By jeremy au yong, jay talking
Thinking of taking a holiday in Singapore but fear there won't be enough suffering?
Well, worry no more. (Unless, of course, you happen to enjoy worrying, in which case you can worry all you want. Whatever floats your boat. I'm not here to judge.)
We will be the first to admit that Singapore has long neglected your specific demographic. In the past, the country had very little to offer people like you who demand a certain amount of pain and suffering on their vacations.
You will be glad to know that much has changed. In recent months, numerous existing attractions have been retrofitted to cater to your specific tastes. We did a detailed study and invested some effort into this project and I am sure you will like what you see.
Where we could not have the attraction to directly inflict pain on you, we inflicted pain on the attraction so that you can be reminded of pain.
We have spared no expense for the sake of your displeasure.
While we cannot list all of the different attractions here, we've picked just a few painful highlights.
Enjoy, or rather, don't enjoy your stay!
Do you find that your shopping experience lacks pushing, shoving and people ramming into you with trolleys loaded with television sets?
Want a shopping trip where you can get good bargains and yet at the same time be exposed to risk of death by suffocation?
Then you absolutely cannot miss one of Singapore's IT fairs.
At every fair, nearly the entire male population crams into a few convention centre floors and proceeds to buy flatscreen TVs like they (the TVs, not the men) are curry puffs.
IT vendor: Hello uncle, would you like to buy a TV? There's a promotion.
Man: Sure, I'll take five. And don't call me uncle.
If you think crowds are painful, wait till you try a crowd where every other person is pushing a trolley with a giant TV in it.
You may never want to go back to normal shopping again.
Singapore has long been known for its great dining experiences. It is known for having good food at clean hawker centres at very reasonable prices.
Understandably, you masochistic tourists stayed away.
However, thanks to the innovative efforts of one seafood stall at Newton Hawker Centre, Singapore now has a dining experience it is proud to offer to visitors like you.
You will still get a taste of Singapore food but with the added satisfaction of feeling completely ripped off at the end.
Enjoy the thrill of being presented with a gigantic bill at the end of your meal. A single tiger prawn can cost as much as $30. A meal for six will cost more than that TV set you got rammed with at the IT fair.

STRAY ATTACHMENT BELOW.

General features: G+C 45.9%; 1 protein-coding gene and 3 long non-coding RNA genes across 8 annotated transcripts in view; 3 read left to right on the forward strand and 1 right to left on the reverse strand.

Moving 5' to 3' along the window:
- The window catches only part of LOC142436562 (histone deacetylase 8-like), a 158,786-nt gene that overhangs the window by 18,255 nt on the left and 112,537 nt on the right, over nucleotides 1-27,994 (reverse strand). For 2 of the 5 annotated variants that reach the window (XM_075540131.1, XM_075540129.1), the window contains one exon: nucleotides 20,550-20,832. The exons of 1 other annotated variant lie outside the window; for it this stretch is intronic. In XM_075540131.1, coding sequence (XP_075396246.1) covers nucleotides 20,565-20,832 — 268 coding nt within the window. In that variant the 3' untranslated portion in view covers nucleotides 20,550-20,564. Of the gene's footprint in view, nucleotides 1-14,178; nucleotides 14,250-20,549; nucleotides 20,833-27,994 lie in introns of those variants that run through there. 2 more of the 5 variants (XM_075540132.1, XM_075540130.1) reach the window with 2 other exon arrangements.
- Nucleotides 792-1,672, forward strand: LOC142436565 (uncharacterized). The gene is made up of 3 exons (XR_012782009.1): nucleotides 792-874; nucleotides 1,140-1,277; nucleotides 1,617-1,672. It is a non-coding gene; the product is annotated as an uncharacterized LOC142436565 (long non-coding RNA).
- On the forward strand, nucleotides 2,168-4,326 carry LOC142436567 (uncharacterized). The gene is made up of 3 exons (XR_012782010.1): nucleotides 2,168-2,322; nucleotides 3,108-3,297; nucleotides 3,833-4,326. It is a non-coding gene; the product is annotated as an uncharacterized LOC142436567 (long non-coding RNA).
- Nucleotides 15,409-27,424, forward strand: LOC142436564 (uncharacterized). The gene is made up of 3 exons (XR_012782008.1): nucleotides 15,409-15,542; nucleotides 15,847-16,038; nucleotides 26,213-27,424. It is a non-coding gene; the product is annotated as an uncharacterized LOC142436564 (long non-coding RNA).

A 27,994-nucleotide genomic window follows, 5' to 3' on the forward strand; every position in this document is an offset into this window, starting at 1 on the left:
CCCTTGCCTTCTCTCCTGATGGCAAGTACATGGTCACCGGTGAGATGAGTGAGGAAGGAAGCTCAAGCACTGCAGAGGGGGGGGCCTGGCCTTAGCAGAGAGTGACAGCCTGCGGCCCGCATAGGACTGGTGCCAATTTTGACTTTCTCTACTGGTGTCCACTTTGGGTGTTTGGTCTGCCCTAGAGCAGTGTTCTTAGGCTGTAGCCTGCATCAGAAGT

For a little added bonus, try querying the bill. Then just sit back and soak in some fear as some burly men appear to persuade you to pay.
When you finally cave in and pay up, make sure you don't pay with exact change, then watch helplessly as the stall owner who presented you with the large bill thinks you want to give him a tip.
It's this sort of dining experience that prompted one masochist to say: 'Die, die must try'.
After you've done all the shopping and eating, how about some outdoor activity to burn off those calories?
For you the masochist, we offer an exciting water rescue that combines physical pain of injury with the emotional pain of feeling unappreciated.
The day starts with a stroll along the Singapore River near the Merlion. If you are lucky, someone who cannot swim will fall into the water. You then dive into the water to perform a heroic rescue.
In the process, you are likely to suffer scrapes and bruises bad enough to warrant a trip to hospital.
Sounds good so far? It gets better.
Not only are you wet and injured for doing a good thing, you will also be out of pocket to the tune of $90. Yes, as a special treat for tourists like you, you will be made to pay your hospital bill.
During the trip, be sure to have your picture taken with the Merlion statue.
It became an iconic symbol for pain after a lightning strike left a large hole in its head.
After all that excitement, it's time to wind down with a relaxing ride on the world's largest observation wheel, the Singapore Flyer. Such wheels may be commonplace these days, but none offers the kind of torture we do.
As with the water rescue, timing is crucial here. While the wheel will operate normally most times (it has to cater to normal tourists too), it will occasionally break down.
When it does, you can look forward to up to six hours stuck in a small enclosed capsule at over 100m in the air.
This is especially recommended for claustrophobic masochists who fear heights.
For the ultimate experience though, make sure to drink a lot of water just before you get on and don't take any plastic bags with you.
Somewhere around the third hour, you'll be a big hit with the rest of the passengers.
These are but a few of the many wonderful experiences just waiting to be enjoyed. And we're coming up with new ways to hurt you all the time.
So what are you waiting for? Contact your travel agent today.
This article was first published in The Straits Times.
For more The Straits Times stories, click here.